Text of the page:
The sum of $140,583 in investment plus cash ex the 50% of the deferred tax liability per A share and $184,560 in net business income value per A share equals $325,143 per A share in intrinsic value at the end of 2015. ($216.76 per B share)

Now this all refers to 2015, but what about the future for BRK. I think it is highly likely that growth will sustain itself at a decent level. Maybe given the current size of BRK, we cannot assume the 20% plus compound growth rate we have seen for more than 40 years, but 10% seems to be a reasonably number. If I assume 10% compound growth through the end of 2017 we end up with net business earnings of $14,888 per A share. Btw, based on the latest 10K net earnings for Precision Castparts are $912 per BRK A share, so we are already 1/3rd the way to $14,888 using the Precision Castparts purchase.

Also it seems that cash and investment per share are doing quite well too. If one looks at the deferred tax liability for Q2 2016, one will see it has already grown from $63,126 in Q4 2015 to $72,180 in Q2 2016. Most of that deferred tax liability is the increased value of investments. In short, it seems the investment portfolio has been doing just fine in 2016.

So how much is BRK worth at the end of 2017? Well if we take $14,888 per A share in net business earnings and take a 15 multiple on that then we get a value for the businesses of $223,320 per A share. If we also assume that by the end of 2017 cash and investment goes up by 10%, then we get a value of $175,733 in cash and investments per A share. Adjust that for the projected deferred tax liability at the same time I get a value of $154,642 in cash and investments ex 50% of the deferred tax liability per A share.

$223,320 plus $154,642 makes $377,962 per A share in intrinsic value at the end of 2017.

So what about the downside? Well a serious economic downturn would impact the investments per A share. Also net business earnings per A share would be impacted. On the other hand with the massive amounts of cash WEB has available he would be able to invest large amounts of cash at attractive returns. It is hard to predict what will happen, but there is plenty of worrisome stuff out there. For example,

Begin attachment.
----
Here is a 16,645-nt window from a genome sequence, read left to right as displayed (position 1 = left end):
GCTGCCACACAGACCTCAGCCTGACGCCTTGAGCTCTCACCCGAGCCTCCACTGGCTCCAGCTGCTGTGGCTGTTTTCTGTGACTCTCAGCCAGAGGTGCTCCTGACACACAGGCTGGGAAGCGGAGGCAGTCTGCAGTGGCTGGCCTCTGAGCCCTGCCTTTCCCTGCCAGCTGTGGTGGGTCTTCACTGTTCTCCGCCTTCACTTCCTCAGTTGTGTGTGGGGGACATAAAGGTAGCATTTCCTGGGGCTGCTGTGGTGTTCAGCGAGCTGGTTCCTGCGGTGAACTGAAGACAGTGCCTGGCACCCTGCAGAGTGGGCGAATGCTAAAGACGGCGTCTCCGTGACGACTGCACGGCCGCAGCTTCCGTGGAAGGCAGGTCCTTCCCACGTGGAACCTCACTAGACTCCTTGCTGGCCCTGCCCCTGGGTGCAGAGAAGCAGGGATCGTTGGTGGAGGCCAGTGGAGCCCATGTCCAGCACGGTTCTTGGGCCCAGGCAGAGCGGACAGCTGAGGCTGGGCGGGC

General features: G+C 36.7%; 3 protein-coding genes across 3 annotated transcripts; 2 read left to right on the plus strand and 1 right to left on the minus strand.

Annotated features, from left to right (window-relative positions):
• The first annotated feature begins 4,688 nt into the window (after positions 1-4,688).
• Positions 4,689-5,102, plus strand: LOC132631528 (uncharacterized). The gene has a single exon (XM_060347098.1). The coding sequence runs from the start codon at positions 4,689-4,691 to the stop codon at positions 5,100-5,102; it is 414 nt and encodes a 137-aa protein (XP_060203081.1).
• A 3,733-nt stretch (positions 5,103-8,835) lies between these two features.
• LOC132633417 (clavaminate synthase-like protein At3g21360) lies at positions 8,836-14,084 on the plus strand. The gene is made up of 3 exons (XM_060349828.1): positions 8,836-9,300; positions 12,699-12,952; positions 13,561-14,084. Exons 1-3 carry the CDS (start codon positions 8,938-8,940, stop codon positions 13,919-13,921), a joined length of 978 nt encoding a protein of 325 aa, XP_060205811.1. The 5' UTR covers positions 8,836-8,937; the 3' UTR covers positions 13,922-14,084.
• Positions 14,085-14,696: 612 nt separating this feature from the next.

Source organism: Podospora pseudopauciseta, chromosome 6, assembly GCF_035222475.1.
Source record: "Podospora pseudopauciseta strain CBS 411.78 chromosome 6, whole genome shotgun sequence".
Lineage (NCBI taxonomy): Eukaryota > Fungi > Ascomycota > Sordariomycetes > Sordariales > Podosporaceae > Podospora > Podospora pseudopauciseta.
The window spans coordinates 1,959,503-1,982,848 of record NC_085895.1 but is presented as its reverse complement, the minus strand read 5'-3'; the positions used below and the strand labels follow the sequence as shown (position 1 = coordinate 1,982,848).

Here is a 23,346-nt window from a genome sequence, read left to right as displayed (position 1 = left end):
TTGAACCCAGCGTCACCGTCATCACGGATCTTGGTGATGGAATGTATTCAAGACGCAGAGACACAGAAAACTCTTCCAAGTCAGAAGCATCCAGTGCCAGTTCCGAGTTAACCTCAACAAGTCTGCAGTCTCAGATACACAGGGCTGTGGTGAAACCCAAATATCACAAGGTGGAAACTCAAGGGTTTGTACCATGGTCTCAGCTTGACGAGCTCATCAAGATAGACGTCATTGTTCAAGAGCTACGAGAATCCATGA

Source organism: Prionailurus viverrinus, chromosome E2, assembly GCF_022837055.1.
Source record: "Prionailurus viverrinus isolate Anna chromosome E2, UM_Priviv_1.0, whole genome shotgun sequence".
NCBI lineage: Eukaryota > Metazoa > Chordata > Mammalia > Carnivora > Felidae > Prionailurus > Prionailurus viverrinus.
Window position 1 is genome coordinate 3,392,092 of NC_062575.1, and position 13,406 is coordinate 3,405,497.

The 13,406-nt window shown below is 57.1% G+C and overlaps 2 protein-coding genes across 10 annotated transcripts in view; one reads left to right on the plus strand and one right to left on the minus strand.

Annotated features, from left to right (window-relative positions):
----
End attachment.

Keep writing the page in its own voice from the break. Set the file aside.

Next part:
·         The chance of a new recession goes up exponentially every year you get farther away from the last recession. And in the US the last recession ended 7 years and 2 months ago in June 2009. Since the Great Depression we have had three period where the time between recessions were longer than 7 years and 2 months. With the 1969 recession we went 8 years and 10 months, in the 1990 recession we had gone 7 years and 8 months and with the tech bubble we had gone 10 years.

·         China’s economy is clearly not growing at 6%. The Chinese economy seems to be struggling to maintain momentum. The logical release to that would be a currency devaluation. A 20% devaluation would have a large impact on the global economy. Kyle Bass makes this case and it is quite convincing.

·         Europe is still struggling. Its banking system is clearly still in bad shape. According to the WSJ if Europe would stress test its banks using the US metrics, European banks would have to raise $125 billion. Little chance they could do so in the current environment in private capital markets. The Euro crisis is only one step/recession away from flaring up. The only reason why things have died down is the ECB and European governments increasing deficit spending again. What happens when China devalues and Europe ends up with another recession and tax receipts fall of a cliff again? Also what happens to the banking system in Italy in that instance? Don’t even mention Greece where more than half of all loans are in default. Europe really is only one recession away from disaster.


Anyway, if you believe that the same risks are out there I would suggest that you own safe assets on the long side, like BRK, and that you short out the IWM. I wrote up IWM not too long ago. It is valued to perfection, and a recession or Chinese devaluation or European collapse would send the IWM down to much lower regions. That way you are hedged and when things are low enough to cover the IWM short, WEB will be right there buying businesses and growing the value of BRK shares.

I do not hold a position with the issuer such as employment, directorship, or consultancy.
I and/or others I advise hold a material investment in the issuer's securities.


Continued growth